WIPO Arbitration and Mediation Center
ADMINISTRATIVE PANEL DECISION
Etixx NV v. Jeremy Berry
Case No. D2014-2046
1. The Parties
The Complainant is Etixx NV of Nazareth, Belgium, internally represented.
The Respondent is Jeremy Berry of Collierville, Tennessee, United States of America, self-represented.
2. The Domain Name and Registrar
The disputed domain name <etixx.com> (the “Disputed Domain Name”) is registered with eNom (the “Registrar”).
3. Procedural History
The Complaint was filed with the WIPO Arbitration and Mediation Center (the “Center”) on November 20, 2014. On November 20, 2014, the Center transmitted by email to the Registrar a request for registrar verification in connection with the Disputed Domain Name. On November 21, 2014, the Registrar transmitted by email to the Center its verification response confirming that the Respondent is listed as the registrant and providing the contact details.
The Center verified that the Complaint satisfied the formal requirements of the Uniform Domain Name Dispute Resolution Policy (the “Policy” or “UDRP”), the Rules for Uniform Domain Name Dispute Resolution Policy (the “Rules”), and the WIPO Supplemental Rules for Uniform Domain Name Dispute Resolution Policy (the “Supplemental Rules”).
In accordance with the Rules, paragraphs 2(a) and 4(a), the Center formally notified the Respondent of the Complaint, and the proceedings commenced on December 2, 2014. In accordance with the Rules, paragraph 5(a), the due date for Response was December 22, 2014. The Response was filed with the Center on December 21, 2014.
The Center appointed John Swinson as the sole panelist in this matter on January 7, 2015. The Panel finds that it was properly constituted. The Panel has submitted the Statement of Acceptance and Declaration of Impartiality and Independence, as required by the Center to ensure compliance with the Rules, paragraph 7.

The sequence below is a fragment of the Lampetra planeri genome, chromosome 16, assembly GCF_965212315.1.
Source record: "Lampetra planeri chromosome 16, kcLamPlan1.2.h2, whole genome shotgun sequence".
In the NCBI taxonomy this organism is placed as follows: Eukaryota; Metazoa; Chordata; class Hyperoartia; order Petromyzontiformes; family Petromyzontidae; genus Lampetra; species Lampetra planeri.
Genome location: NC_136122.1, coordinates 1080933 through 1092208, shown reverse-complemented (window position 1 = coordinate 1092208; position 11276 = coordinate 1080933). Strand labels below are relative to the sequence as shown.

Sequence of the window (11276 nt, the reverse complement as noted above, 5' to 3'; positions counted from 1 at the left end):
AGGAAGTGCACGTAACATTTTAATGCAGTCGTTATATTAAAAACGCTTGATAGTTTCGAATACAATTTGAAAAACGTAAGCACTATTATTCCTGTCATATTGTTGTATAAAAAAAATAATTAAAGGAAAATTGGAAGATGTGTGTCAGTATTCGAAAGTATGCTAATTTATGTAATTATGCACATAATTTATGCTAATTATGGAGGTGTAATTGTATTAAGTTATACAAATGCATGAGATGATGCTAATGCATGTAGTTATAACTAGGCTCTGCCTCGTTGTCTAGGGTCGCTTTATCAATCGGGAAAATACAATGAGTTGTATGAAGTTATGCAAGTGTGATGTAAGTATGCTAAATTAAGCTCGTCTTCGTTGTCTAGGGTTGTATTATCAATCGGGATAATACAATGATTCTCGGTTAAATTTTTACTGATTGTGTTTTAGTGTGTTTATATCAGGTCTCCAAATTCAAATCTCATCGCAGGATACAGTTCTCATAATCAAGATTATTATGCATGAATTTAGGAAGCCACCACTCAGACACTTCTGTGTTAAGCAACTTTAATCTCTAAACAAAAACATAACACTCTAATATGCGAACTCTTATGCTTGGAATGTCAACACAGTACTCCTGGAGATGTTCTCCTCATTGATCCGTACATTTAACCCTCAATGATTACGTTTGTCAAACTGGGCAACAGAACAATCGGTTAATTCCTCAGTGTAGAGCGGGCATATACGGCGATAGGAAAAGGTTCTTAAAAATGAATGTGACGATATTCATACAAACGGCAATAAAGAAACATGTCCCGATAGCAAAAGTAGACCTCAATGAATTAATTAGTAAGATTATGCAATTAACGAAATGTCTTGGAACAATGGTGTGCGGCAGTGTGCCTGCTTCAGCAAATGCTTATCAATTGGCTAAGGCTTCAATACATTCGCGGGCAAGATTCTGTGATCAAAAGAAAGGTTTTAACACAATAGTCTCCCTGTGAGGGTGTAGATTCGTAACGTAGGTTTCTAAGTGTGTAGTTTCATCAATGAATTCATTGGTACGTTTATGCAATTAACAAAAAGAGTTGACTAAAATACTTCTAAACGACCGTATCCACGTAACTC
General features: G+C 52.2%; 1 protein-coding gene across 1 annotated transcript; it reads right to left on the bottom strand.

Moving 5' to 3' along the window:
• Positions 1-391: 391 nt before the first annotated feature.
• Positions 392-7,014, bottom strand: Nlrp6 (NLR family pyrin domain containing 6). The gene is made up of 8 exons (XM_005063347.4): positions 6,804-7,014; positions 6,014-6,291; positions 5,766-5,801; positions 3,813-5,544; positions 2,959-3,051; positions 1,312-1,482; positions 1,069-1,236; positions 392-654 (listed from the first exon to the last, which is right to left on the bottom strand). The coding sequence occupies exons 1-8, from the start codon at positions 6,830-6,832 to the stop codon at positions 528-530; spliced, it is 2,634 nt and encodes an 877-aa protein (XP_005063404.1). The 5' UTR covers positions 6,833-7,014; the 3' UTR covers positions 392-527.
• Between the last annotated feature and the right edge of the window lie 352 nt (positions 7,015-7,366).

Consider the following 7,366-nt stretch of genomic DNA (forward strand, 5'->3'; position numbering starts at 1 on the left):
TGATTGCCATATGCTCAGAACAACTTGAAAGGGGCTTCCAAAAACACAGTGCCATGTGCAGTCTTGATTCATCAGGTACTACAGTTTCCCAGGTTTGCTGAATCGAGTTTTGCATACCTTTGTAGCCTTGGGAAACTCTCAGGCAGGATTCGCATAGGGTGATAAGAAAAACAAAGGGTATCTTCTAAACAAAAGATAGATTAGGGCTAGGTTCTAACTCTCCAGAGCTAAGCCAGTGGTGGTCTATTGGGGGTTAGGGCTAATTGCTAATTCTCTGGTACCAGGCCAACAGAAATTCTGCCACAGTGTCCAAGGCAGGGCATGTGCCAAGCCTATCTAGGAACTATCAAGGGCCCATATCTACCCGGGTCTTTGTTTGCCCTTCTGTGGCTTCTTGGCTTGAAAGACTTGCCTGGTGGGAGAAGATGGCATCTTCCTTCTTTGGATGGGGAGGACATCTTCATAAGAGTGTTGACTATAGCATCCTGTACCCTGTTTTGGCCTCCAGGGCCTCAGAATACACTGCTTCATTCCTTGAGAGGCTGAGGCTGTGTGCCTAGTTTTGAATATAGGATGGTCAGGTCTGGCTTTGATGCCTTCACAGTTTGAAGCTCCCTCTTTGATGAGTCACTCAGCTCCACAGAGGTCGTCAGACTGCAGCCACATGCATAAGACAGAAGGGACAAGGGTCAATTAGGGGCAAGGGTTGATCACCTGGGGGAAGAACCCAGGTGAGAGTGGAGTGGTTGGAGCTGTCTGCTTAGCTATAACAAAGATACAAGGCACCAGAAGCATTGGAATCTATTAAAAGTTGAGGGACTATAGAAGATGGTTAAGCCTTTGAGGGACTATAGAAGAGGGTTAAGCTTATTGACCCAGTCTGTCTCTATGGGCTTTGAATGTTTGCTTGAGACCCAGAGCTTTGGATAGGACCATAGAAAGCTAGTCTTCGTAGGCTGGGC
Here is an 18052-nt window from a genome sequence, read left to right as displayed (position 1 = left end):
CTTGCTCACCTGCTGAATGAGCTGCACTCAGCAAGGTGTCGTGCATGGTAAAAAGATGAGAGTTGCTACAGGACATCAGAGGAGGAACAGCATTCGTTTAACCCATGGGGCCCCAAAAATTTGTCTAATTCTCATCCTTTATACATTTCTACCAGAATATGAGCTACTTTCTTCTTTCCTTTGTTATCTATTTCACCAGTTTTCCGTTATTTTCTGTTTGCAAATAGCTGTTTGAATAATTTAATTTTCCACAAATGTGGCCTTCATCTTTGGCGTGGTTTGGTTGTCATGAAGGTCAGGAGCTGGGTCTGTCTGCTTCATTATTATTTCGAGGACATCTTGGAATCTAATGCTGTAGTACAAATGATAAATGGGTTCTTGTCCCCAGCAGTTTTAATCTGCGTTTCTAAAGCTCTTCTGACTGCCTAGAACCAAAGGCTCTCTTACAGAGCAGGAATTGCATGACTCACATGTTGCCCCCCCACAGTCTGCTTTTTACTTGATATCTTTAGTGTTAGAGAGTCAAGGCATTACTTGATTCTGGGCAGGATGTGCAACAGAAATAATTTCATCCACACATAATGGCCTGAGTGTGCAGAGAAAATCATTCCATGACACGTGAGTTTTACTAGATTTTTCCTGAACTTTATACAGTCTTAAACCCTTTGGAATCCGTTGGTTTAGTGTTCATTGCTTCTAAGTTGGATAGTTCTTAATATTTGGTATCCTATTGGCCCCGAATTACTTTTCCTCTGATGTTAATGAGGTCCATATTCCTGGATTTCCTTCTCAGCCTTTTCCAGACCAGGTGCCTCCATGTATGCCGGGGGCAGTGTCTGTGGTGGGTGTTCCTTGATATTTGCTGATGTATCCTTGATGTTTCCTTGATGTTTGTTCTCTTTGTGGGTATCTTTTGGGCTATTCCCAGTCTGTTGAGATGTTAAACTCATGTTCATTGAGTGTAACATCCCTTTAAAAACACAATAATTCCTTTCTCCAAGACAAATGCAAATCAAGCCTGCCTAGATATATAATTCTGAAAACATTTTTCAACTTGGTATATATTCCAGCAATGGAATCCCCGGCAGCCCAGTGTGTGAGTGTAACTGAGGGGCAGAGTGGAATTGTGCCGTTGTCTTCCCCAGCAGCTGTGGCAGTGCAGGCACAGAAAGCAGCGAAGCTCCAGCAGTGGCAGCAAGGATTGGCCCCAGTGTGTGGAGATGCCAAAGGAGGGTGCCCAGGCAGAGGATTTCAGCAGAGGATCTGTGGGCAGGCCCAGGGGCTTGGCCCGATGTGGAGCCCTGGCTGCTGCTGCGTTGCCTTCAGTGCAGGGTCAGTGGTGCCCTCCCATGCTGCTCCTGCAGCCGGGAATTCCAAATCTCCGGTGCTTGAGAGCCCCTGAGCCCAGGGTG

4. Factual Background
The Complainant is the company Etixx NV of Nazareth, Belgium. The Complainant specializes in the research, development and marketing of sports nutrition products. It is part of the international Omega Pharma group of companies. The Omega Pharma group of companies has affiliates or subsidiaries in 35 countries worldwide. “Etixx” is the umbrella brand for a complete range of nutritional products and supplements.
The Complainant owns the following trade marks for ETIXX:
- International Trade Mark Registration No. 1016579, with designation in Switzerland and the European Union (this trade mark is currently being transferred from Omega Pharma Innovation & Development NV to the Complainant, evidence of this transfer was provided) (registered June 4, 2009);
- Benelux Trade Mark Registration No. 0846882 (registered July 4, 2008); and
- Benelux Trade Mark Registration No. 0840325 (registered February 22, 2008);
(collectively, the “Trade Mark”).
The Complainant also owns various domain names featuring the Trade Mark, for example, <etixxsports.com>.
The Respondent is an individual, Jeremy Berry, of the United States of America. The Respondent has worked in the secondary ticket market since 1998. In 2004, the Respondent opened his own ticket brokerage within the secondary ticket market.
The Disputed Domain Name was registered on July 9, 2004.
5. Parties’ Contentions
The Complainant’s contentions are as follows.
Identical or Confusingly Similar
The Disputed Domain Name is identical to the Trade Mark.
Rights or Legitimate Interests
The Respondent is not using, and has not made demonstrable preparations to start using the Disputed Domain Name in connection with a bona fide offering of goods or services. The Disputed Domain Name currently reverts to a website featuring pay-per-click links and commercial pop-up advertisements.
The Respondent is not commonly known by the Disputed Domain Name.
The Respondent is not making a legitimate noncommercial or fair use of the Disputed Domain Name.
Registered and Used in Bad Faith
The Disputed Domain Name was registered primarily for the purpose of selling the registration to the Complainant for consideration in excess of the Respondent’s out-of-pocket expenses. To support this argument, the Complainant provided evidence of the Respondent’s attempts to sell the Disputed Domain Name to the Complainant, and the Respondent’s refusal to accept an offer which covered the direct expenses associated with the Disputed Domain Name. The website at the Disputed Domain Name stated “Click here to buy etixx.com for your website name”.